It isn’t uncommon to see movies at the After Dark Film Festival where you can tell others that the plot can be excused. Where the film may have lacked in substance and story, it made up for in bulk with a strong, lavish, dominating style. Monster Brawl, which aspires to be a mirror image of a televised WWE special, replaces the scary looking beefcakes with scary looking monsters (though nothing’s scarier than The Undertaker without makeup.) The film seems to have a better idea of what it wanted to be rather than how to really accomplish that. “The story didn’t matter” is a common thing to overhear at these events, but I gotta hand it to you, Monster Brawl, “I’m not really sure that was a movie” is a new one.
In a fog drenched graveyard, where Dave Foley is pinned as “Buzz Chambers” and Art Hindle as, apparently, a Sasquatch, await to ring the bell for eight different, generic monsters as they throw down to the death. A cyclops, a vampire (Lady Vampire), a mummy, a zombie, a werewolf, a swamp monster, Frankenstein’s Monster and a witch cleverly named “Witch Bitch” all take to the ring, two-by-two to trade blows and slowly, oh so slowly, finish each other off. There isn’t really a threading of plot, even if Monster Brawl acts as if one exists. Doom soothing done by the Cyclops and a skunky gravedigger never amount to much (the Cyclops just vanishes altogether) and drama pitted between the fighters rushes in mere moments before the fight.
Monster Brawl is rigidly structured. Before each fight two introduction videos give you some backstory on, say, what a mummy is or why vampires suck blood and live in mansions. These story segments are a drag, without wit and starved of creativity, the only one with any genuine cleverness abound is Swamp Gut’s, which larks on Planet Earth with an Attenborough impersonator guiding the footage of Swamp Gut killing the same hick twice. But in general they were wasted airtime, a missed opportunity that drags though a movie that already shimmies at a mere 90-minutes.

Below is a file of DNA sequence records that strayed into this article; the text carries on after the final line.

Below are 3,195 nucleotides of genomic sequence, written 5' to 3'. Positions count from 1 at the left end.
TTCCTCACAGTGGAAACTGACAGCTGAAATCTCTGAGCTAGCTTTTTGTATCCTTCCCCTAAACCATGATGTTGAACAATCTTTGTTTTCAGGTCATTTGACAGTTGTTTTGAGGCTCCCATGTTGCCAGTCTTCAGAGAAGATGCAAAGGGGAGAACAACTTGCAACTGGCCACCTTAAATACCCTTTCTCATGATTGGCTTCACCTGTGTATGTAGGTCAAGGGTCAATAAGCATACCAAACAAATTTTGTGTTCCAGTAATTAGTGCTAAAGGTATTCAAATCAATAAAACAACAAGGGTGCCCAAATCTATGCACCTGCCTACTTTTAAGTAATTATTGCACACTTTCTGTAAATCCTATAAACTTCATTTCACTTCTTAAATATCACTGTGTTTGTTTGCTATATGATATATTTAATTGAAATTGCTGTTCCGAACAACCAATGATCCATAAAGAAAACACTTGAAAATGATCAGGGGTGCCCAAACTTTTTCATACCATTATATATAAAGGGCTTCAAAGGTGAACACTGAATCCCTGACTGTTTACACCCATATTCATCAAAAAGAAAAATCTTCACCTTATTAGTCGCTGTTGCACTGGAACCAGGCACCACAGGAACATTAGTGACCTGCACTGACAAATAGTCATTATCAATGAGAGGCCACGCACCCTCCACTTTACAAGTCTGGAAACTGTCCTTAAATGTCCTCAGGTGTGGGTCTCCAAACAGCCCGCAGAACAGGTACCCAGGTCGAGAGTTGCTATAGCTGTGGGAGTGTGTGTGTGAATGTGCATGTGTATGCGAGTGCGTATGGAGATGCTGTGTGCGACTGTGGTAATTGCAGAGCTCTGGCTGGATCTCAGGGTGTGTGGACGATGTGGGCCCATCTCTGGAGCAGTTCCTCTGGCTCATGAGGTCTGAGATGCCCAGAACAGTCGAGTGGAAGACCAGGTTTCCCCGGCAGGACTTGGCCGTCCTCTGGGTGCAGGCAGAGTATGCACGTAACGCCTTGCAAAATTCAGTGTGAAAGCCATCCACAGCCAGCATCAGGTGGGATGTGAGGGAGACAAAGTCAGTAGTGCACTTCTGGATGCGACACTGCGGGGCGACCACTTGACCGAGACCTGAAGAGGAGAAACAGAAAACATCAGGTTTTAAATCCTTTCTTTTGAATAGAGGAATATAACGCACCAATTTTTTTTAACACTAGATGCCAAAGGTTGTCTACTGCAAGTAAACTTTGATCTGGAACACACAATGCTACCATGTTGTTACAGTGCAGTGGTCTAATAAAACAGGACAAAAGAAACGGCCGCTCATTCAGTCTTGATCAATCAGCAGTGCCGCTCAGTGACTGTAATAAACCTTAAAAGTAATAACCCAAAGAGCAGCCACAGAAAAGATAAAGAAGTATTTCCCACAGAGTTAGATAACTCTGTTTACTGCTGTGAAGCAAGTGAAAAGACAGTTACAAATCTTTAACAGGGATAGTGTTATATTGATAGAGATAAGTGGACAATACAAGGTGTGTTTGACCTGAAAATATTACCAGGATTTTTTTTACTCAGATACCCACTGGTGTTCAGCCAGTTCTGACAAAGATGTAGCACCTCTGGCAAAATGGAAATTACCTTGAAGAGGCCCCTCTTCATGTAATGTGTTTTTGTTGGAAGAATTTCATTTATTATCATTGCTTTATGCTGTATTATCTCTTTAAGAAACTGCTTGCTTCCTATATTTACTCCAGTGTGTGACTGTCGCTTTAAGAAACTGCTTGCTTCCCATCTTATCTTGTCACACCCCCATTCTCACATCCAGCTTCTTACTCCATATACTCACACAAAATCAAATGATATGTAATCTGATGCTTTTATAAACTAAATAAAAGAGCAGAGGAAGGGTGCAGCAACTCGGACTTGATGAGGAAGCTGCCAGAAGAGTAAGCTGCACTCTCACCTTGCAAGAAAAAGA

I haven’t seen Scarce, director Jesse T. Cook’s last film, but now I have a morbid curiosity. Things seems barely directed, on a kind of awkward auto-pilot. Fights are stale and flavourless, just bumps and slams to-and-fro until some brief gory finish, and the actors sway about and let the lines drip from their mouths without much conviction. The only time there seemed to be any gusto was when Dave Foley says “I’ve always hated mummies,” in a kind of dry, facetious Kids in the Hall tone, like a little voice angel decided to stop by and fire a flare for help. None of these ill words apply to Jimmy Hart, who plays himself, a bouncing ball of shrieking energy who would actually have to be directed to stop being animated. Lance Henriksen’s voice pops in and out as a barely-there narrator, who at most blurts out awkward, left-field Unreal Tournament-like victory/bloodbath blurbs that aren’t much cleverer than anything else in the movie. The makeup is sound, but the costuming rarely goes beyond a shirt with pants.
It is not as if this concept film couldn’t have worked. If things were mixed in a more dramatic fashion, if the intros were weaved together into a blended prologue, if we had some sort of backstage shenanigans, events of pathos or at least more gravity than the promise of gravity. Even if it just stuck to the facade of a WWE fiasco, the glitter and glamour, all the flair and finesse Monster Brawl starves to taste. It even ends on a cliffhanger that, very suddenly, seems to indicate you have now decided to give a shit about these characters. Nice try, Monster Brawl, you ain’t no winner, you ain’t no champ. Yer a chump, punk, and I will see you in Netflix hell.
Well okay, let’s not be mean. The fonts are nice.
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